The European Commision recently announced a new policy that would require all smartphones to adopt the ubiquitous USB-C port in an effort to reduce e-waste. Most Android phones by now utilize USB-C already, the only phones that don’t are made by Apple.
While the European commission argues that switching iPhone to USB-C would create less e-waste, Apple argues the exact opposite. Apple says customers would no longer be able to use their lightning cables with their hypothetical USB-C equipped iPhone and would result in those customers throwing out their lightning cables.
“Legislation would have a direct negative impact by disrupting the hundreds of millions of active devices and accessories used by our European customers and even more Apple customers worldwide.” Apple argued. “Creating an unprecedented volume of electronic waste and greatly inconveniencing users.”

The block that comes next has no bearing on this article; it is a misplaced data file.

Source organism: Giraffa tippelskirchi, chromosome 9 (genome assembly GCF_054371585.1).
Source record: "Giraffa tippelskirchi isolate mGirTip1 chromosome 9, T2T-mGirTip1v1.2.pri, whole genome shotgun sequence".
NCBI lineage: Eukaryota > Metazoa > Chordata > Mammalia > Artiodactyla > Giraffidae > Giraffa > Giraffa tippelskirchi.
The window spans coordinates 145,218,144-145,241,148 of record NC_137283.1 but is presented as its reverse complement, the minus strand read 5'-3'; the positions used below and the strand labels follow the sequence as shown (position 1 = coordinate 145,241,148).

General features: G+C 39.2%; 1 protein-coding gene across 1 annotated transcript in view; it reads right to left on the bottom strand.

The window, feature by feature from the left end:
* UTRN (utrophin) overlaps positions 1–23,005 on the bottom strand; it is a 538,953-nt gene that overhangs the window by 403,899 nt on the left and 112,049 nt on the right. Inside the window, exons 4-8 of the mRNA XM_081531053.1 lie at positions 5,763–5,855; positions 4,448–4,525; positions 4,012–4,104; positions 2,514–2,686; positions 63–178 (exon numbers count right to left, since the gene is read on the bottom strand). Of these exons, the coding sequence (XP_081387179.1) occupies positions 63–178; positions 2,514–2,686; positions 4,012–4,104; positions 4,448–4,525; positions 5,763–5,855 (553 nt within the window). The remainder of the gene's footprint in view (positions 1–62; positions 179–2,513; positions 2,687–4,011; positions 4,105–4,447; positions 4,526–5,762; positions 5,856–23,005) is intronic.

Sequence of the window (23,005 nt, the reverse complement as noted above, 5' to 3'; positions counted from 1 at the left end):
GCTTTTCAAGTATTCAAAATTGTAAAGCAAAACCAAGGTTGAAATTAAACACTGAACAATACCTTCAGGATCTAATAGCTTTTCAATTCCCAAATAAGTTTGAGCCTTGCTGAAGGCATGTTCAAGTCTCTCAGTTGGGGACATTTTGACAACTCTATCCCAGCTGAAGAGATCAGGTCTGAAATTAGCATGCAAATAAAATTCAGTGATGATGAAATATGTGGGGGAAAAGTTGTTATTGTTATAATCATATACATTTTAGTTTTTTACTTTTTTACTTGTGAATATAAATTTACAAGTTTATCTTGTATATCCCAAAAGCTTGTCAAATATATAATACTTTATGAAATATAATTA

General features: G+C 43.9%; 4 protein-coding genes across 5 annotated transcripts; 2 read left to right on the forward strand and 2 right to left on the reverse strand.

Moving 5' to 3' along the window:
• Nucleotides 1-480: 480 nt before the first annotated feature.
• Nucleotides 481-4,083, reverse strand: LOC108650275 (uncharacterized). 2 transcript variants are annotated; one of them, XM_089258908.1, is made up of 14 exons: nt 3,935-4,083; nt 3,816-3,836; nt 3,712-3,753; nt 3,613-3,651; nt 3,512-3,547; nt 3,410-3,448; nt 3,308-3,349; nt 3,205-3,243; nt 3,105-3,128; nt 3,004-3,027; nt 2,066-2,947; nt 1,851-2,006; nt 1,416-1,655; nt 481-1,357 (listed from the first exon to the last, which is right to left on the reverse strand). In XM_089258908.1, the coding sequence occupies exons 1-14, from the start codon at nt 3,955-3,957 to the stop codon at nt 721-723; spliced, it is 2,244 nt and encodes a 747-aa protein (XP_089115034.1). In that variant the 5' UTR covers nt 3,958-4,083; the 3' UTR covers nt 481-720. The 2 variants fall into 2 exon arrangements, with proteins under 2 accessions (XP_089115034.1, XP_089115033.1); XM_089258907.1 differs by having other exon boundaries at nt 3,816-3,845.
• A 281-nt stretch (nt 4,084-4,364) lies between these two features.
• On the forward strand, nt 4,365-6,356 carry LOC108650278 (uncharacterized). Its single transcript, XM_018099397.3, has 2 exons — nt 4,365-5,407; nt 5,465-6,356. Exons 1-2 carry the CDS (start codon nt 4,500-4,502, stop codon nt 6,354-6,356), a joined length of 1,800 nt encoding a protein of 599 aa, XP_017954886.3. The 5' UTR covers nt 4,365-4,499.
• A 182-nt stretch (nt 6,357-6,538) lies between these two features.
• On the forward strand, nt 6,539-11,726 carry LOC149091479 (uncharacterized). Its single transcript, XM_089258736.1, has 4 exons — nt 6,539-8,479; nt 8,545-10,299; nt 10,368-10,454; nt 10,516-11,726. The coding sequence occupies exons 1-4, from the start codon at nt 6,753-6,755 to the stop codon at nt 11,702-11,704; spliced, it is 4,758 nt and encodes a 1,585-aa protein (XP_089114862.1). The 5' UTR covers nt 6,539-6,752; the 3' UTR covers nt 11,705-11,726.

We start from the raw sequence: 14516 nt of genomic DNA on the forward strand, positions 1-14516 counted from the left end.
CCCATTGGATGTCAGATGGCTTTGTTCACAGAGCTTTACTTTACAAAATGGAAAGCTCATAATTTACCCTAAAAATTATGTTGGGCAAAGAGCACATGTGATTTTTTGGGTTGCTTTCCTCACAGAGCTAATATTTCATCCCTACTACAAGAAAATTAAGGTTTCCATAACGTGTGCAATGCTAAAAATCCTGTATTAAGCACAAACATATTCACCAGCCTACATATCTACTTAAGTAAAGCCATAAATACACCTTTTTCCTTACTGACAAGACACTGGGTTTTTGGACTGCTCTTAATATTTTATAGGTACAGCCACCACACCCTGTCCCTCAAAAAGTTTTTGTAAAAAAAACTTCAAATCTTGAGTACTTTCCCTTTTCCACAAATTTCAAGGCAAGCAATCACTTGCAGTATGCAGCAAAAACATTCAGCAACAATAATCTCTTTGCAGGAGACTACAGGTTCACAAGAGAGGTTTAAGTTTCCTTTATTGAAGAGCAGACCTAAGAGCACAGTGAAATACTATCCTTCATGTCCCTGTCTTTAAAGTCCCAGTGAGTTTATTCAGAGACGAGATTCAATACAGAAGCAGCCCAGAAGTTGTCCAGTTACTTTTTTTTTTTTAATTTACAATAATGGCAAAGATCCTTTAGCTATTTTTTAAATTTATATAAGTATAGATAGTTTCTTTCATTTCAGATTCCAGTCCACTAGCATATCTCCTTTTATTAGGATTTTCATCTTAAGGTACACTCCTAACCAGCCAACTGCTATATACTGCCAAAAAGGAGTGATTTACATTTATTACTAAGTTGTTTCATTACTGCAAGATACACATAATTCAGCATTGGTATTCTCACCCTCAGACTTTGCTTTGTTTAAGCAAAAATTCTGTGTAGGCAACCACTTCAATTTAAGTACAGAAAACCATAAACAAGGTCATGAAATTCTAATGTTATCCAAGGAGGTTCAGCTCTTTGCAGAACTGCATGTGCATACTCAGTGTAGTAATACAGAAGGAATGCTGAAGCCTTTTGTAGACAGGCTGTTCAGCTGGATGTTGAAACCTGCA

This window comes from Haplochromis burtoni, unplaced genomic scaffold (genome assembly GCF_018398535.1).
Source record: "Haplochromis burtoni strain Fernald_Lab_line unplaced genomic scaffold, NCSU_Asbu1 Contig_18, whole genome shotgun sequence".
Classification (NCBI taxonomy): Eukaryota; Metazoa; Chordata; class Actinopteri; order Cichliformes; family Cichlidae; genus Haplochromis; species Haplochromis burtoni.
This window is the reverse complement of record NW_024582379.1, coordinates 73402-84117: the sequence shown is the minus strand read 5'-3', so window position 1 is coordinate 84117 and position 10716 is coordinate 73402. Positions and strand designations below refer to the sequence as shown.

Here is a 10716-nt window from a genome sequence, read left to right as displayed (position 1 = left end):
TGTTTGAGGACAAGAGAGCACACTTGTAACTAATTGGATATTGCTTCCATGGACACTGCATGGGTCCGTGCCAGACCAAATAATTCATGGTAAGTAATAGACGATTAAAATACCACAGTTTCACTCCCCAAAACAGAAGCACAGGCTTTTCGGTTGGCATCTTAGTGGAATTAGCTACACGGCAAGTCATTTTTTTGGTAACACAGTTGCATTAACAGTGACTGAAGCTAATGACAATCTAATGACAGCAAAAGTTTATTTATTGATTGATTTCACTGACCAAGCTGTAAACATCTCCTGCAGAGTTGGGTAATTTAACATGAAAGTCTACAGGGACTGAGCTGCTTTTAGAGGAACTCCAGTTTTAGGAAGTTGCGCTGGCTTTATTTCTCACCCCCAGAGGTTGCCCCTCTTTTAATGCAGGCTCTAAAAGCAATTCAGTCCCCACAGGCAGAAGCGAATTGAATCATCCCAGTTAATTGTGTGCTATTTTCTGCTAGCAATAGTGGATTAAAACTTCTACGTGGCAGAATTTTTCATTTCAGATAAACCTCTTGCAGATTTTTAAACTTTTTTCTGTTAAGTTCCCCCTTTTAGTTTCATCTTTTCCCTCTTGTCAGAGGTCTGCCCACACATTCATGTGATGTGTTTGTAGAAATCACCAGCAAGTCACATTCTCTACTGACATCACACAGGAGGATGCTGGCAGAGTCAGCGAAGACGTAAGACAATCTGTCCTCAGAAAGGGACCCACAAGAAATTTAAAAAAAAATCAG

Apple is technically correct, at least initially customers would throw out their aging lightning connectors since they would no longer have a need for them, but every USB-C cable purchased thereafter would be useable with not only future iPhones, iPads and MacBooks, but with Android phones, tablets and PCs, thus reducing e-waste going forward. It is a logical argument that smart people like executives at Apple can easily understand, so why are they not admitting it? Apple doesn’t want to switch to the ubiquitous USB-C connector because then it cannot exert total control and charge a tax on every accessory made for iPhone.
A hypothetical future USB-C equipped iPhone could end up being the result of the European Commission’s new policy but it could also hasten Apple’s rumored plans for a portless iPhone. A portless iPhone would charge and transfer data wirelessly, but currently wireless transfer and charging speeds are far below fast charge USB-C solutions. So, if Apple went portless, it would technically be inferior to today’s iPhone. Not to mention a portless iPhone would cause millions of iPhone users to have to switch to new more complex MagSafe chargers, resulting in more e-waste.
How would you like to have a future USB-C-equipped iPhone? Let us know in the comments below.